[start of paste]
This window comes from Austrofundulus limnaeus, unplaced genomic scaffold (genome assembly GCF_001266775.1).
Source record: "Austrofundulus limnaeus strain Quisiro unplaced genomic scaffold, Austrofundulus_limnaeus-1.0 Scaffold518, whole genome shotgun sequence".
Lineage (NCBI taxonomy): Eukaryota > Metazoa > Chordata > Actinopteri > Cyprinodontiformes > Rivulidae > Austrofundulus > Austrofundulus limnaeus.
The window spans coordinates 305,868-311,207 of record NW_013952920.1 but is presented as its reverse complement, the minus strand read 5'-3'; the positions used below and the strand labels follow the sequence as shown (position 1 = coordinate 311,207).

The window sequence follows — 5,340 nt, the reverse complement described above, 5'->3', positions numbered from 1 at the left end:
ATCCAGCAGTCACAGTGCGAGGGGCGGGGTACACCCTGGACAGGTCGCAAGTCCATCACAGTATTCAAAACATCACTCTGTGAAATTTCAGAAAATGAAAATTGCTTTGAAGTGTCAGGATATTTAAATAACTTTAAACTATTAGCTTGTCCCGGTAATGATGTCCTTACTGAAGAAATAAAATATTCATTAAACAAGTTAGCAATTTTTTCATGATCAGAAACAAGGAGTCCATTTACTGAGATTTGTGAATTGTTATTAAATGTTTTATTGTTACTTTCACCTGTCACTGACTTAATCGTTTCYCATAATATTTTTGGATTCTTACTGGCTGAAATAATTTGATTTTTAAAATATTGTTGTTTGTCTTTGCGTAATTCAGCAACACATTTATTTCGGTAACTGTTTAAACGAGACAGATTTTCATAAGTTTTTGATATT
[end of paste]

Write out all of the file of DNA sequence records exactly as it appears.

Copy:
This window comes from Austrofundulus limnaeus, unplaced genomic scaffold (genome assembly GCF_001266775.1).
Source record: "Austrofundulus limnaeus strain Quisiro unplaced genomic scaffold, Austrofundulus_limnaeus-1.0 Scaffold518, whole genome shotgun sequence".
Lineage (NCBI taxonomy): Eukaryota > Metazoa > Chordata > Actinopteri > Cyprinodontiformes > Rivulidae > Austrofundulus > Austrofundulus limnaeus.
The window spans coordinates 305,868-311,207 of record NW_013952920.1 but is presented as its reverse complement, the minus strand read 5'-3'; the positions used below and the strand labels follow the sequence as shown (position 1 = coordinate 311,207).

The window sequence follows — 5,340 nt, the reverse complement described above, 5'->3', positions numbered from 1 at the left end:
ATCCAGCAGTCACAGTGCGAGGGGCGGGGTACACCCTGGACAGGTCGCAAGTCCATCACAGTATTCAAAACATCACTCTGTGAAATTTCAGAAAATGAAAATTGCTTTGAAGTGTCAGGATATTTAAATAACTTTAAACTATTAGCTTGTCCCGGTAATGATGTCCTTACTGAAGAAATAAAATATTCATTAAACAAGTTAGCAATTTTTTCATGATCAGAAACAAGGAGTCCATTTACTGAGATTTGTGAATTGTTATTAAATGTTTTATTGTTACTTTCACCTGTCACTGACTTAATCGTTTCYCATAATATTTTTGGATTCTTACTGGCTGAAATAATTTGATTTTTAAAATATTGTTGTTTGTCTTTGCGTAATTCAGCAACACATTTATTTCGGTAACTGTTTAAACGAGACAGATTTTCATAAGTTTTTGATATT